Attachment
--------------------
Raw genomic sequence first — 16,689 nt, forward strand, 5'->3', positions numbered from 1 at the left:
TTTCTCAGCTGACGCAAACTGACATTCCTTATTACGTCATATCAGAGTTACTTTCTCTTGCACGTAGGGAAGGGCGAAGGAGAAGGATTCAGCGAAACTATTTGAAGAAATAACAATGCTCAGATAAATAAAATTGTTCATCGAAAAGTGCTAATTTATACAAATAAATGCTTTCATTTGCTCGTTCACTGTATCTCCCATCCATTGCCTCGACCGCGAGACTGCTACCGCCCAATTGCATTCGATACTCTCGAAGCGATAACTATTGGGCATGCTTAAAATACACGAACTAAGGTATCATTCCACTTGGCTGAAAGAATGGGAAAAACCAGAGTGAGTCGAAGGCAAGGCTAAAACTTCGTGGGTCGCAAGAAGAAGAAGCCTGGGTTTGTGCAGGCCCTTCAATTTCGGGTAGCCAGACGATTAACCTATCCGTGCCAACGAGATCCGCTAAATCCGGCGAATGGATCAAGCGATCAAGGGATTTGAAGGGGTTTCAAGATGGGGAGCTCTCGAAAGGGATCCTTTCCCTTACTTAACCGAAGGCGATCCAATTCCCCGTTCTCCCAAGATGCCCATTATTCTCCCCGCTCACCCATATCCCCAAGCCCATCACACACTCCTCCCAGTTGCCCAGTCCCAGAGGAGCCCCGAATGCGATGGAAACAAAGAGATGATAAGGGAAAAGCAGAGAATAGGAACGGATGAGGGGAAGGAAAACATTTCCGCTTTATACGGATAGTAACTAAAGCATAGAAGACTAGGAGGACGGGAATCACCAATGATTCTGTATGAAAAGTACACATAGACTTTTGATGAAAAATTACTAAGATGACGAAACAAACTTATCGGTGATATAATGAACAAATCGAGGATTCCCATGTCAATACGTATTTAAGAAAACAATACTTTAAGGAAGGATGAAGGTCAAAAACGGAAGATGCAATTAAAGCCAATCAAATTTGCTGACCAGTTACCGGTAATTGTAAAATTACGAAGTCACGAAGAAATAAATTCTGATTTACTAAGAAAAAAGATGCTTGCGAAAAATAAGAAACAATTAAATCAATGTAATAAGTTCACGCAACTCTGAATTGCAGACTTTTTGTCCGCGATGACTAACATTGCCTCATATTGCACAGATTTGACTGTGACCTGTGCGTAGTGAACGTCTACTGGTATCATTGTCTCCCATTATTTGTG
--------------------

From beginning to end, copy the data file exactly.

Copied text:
Raw genomic sequence first — 16,689 nt, forward strand, 5'->3', positions numbered from 1 at the left:
TTTCTCAGCTGACGCAAACTGACATTCCTTATTACGTCATATCAGAGTTACTTTCTCTTGCACGTAGGGAAGGGCGAAGGAGAAGGATTCAGCGAAACTATTTGAAGAAATAACAATGCTCAGATAAATAAAATTGTTCATCGAAAAGTGCTAATTTATACAAATAAATGCTTTCATTTGCTCGTTCACTGTATCTCCCATCCATTGCCTCGACCGCGAGACTGCTACCGCCCAATTGCATTCGATACTCTCGAAGCGATAACTATTGGGCATGCTTAAAATACACGAACTAAGGTATCATTCCACTTGGCTGAAAGAATGGGAAAAACCAGAGTGAGTCGAAGGCAAGGCTAAAACTTCGTGGGTCGCAAGAAGAAGAAGCCTGGGTTTGTGCAGGCCCTTCAATTTCGGGTAGCCAGACGATTAACCTATCCGTGCCAACGAGATCCGCTAAATCCGGCGAATGGATCAAGCGATCAAGGGATTTGAAGGGGTTTCAAGATGGGGAGCTCTCGAAAGGGATCCTTTCCCTTACTTAACCGAAGGCGATCCAATTCCCCGTTCTCCCAAGATGCCCATTATTCTCCCCGCTCACCCATATCCCCAAGCCCATCACACACTCCTCCCAGTTGCCCAGTCCCAGAGGAGCCCCGAATGCGATGGAAACAAAGAGATGATAAGGGAAAAGCAGAGAATAGGAACGGATGAGGGGAAGGAAAACATTTCCGCTTTATACGGATAGTAACTAAAGCATAGAAGACTAGGAGGACGGGAATCACCAATGATTCTGTATGAAAAGTACACATAGACTTTTGATGAAAAATTACTAAGATGACGAAACAAACTTATCGGTGATATAATGAACAAATCGAGGATTCCCATGTCAATACGTATTTAAGAAAACAATACTTTAAGGAAGGATGAAGGTCAAAAACGGAAGATGCAATTAAAGCCAATCAAATTTGCTGACCAGTTACCGGTAATTGTAAAATTACGAAGTCACGAAGAAATAAATTCTGATTTACTAAGAAAAAAGATGCTTGCGAAAAATAAGAAACAATTAAATCAATGTAATAAGTTCACGCAACTCTGAATTGCAGACTTTTTGTCCGCGATGACTAACATTGCCTCATATTGCACAGATTTGACTGTGACCTGTGCGTAGTGAACGTCTACTGGTATCATTGTCTCCCATTATTTGTG